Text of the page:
Sunday, April 16, 2023

Bump Up Your Positivity Meter


Conquer Negativity Where It Starts—in Your in Your Mind and Self-Talk

Article © 2023 by Joyce Mason

Few people see themselves as negative, even the Debbie Downers or Guys Stalked by Dark Clouds of Toxic Thoughts. The latter are just like Pigpen from the cartoon Peanuts. They are constantly followed by an energetic dirt cloud. It’s invisible but feels like a poisonous force field to everyone around them.

I have recently experimented with cleaning my mindset for spring. I decided that rather than “giving up” any of the traditional fare for Lent, I’d try giving up negative thoughts and especially negative self-talk. No picking on myself. One of my friends, also a Radical Virgo said it would be easier to give up chocolate.

People often tell me I’m one of the most upbeat people they’ve ever met. Still, even though that’s my orientation, my mental house is as hard, if not harder, to keep clean than the one I live in that’s made from brick and mortar.

So, with Lent and Easter over, I have decided to review my work to date on this exercise and share some tips I’ve discovered, not just from this exercise by from the life experience I brought into it. When it comes to self-talk, no one said it better than one of my favorite artists.

“Don’t belittle yourself. Be-BIG yourself.”

--Sister Corita Kent

Whether it’s your attitude toward yourself or the world, be big with positivity. Know that all things fit into a larger picture. It’s a spring cleaning or cleanse you can do any time of the year.

Ten Tips toward the Plus Side

1.   Fast from Toxic Relationships. We’ve all known them, people who you hate to see coming because you feel like you need to put on a lead vest

like you do at the dentist. It will protect you do from the fallout of an X-ray or a radioactive person. There is no one worth having in your psychic or physical space who literally gives you a pain in the gut or a headache. It’s hardest with close relatives, but if you can’t have a clear conversation with them about why you avoid them, it’s time to save yourself. This one is probably the most obvious but often the hardest to do because of how we “should” on ourselves.

One of the first clues that a person is toxic is that they cannot admit that they may be part of the problem. I have met incredibly intelligent people who actually believe it is everyone else’s fault 100% of the time. From a purely logical standpoint, how could this be true? What they are really saying is that everything has to be their way: their perception, their values. You don’t count. This is definitely a call to be-big yourself. Be big enough to stand up to them.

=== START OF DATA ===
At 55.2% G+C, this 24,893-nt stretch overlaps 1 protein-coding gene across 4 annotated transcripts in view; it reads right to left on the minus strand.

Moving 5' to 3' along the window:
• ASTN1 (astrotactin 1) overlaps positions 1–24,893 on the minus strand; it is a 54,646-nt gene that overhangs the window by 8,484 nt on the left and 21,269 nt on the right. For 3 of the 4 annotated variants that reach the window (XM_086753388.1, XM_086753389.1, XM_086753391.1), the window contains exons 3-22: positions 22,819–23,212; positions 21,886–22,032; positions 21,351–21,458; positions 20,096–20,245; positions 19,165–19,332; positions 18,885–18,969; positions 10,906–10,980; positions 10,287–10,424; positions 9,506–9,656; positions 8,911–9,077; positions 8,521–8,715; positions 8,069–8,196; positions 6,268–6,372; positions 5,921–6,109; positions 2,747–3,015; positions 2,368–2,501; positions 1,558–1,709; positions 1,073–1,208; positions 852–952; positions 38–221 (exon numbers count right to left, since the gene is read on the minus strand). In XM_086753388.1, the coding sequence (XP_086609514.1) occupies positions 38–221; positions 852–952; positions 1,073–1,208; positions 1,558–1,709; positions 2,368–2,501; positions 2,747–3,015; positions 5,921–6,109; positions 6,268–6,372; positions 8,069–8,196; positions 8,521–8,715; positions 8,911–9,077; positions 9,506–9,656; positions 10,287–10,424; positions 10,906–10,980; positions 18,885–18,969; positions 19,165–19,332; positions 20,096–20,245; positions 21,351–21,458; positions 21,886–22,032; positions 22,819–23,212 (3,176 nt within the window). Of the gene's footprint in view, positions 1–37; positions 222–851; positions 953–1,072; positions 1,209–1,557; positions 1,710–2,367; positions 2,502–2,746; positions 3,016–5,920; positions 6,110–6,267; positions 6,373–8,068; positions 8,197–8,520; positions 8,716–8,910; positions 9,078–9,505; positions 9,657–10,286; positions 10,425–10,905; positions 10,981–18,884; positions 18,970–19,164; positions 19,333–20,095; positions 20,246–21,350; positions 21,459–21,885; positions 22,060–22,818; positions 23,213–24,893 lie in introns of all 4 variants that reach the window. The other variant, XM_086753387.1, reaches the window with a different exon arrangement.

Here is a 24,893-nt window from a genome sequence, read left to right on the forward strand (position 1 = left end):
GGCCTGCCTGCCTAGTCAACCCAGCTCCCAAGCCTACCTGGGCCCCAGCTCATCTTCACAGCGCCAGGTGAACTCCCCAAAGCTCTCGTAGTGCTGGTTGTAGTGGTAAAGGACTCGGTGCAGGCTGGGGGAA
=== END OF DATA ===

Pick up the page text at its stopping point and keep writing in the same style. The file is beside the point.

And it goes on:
A sidekick to this behavior is often poor boundaries, especially when it comes to what most of us would consider nosy questions. They want to know everything about you, whether or not it’s appropriate for the intimacy level (or lack thereof) of your relationship. They act as if it’s normal to probe, and the part of you that wants to be nice buys in. Best to assume they don’t mean anything by it (which avoids having to confront them).

The way to bust this sort of behavior is to push back. Stand in your truth. “I’m not really comfortable answering that.” Let them know when you’re angry. You may be surprised. If they really care, there may be a breakthrough. If they care more about being right and their one-sided worldview, they may leave you before you have to leave them. You’re no fun for them anymore once you can’t be bullied. That’s what this really is in plain English. It’s like the story of the Emperor with No Clothes. The unspoken rule is not to speak up or speak out. If you wonder if it’s just you, it rarely is. Check with others.

2.   Monitor Your Dialogue, Inner and Outer. If you keep a journal, reread key entries now and then. Your journal it is a chronology of where your head is at. If not (or in addition), read your personal emails. They will provide eye-opening data about how you perceive the world. Are you complaining a lot? Swearing a lot? Woe-is-me-ing? Them-and-us-ing? It’s fine, in fact absolutely necessary, to express your feelings. What doesn’t serve you is to generalize the fact that the man at the bank acted like an a*hole means all bankers or all service people are the same. Anger and other unpleasant feelings are best let in to be expressed and let go as fast as you can let the wave pass. Don’t hold onto it. Don’t invite them to move into your house (you) indefinitely. We all know how fast house guests get old, especially negative ones. Thoughts and attitudes are strong magnets. If you let negative experiences build up to worldview like “people are jerks”, guess what you draw? Just sayin’. That’s how Debbie Downers are born.


3.   Have a Good Talk With Yourself. There’s nothing that pains my spirit more than someone who says out loud to themselves, “Damn me” or “F--me.” It hurts me because I used to do that, and I’m an empath. OMG, we didn’t get enough of that from dysfunctional adults growing up?


It is every adult’s job to reparent themselves.


We may have been stuck with less than ideal families, but we are in charge now. We create what we experience, and the best experiences are created from the inside out. Try this:


a.   Make a list of the 10 top things you love or appreciate about yourself. For people who have a lot of mental housecleaning to do, this may be hard. You can expand this list over time. Keep a copy. Read it whenever you are tempted to beat on yourself. Berating you is never a good thing.

b.   List your accomplishments every day. Sometimes just getting up is a big accomplishment. I list chores, entertainment, goals reached, and times I was tempted to pick on myself and didn’t. (Or started and stopped myself.) These habits create new pathways in your brain that help you see yourself as a fully competent, imperfect but ever-evolving human.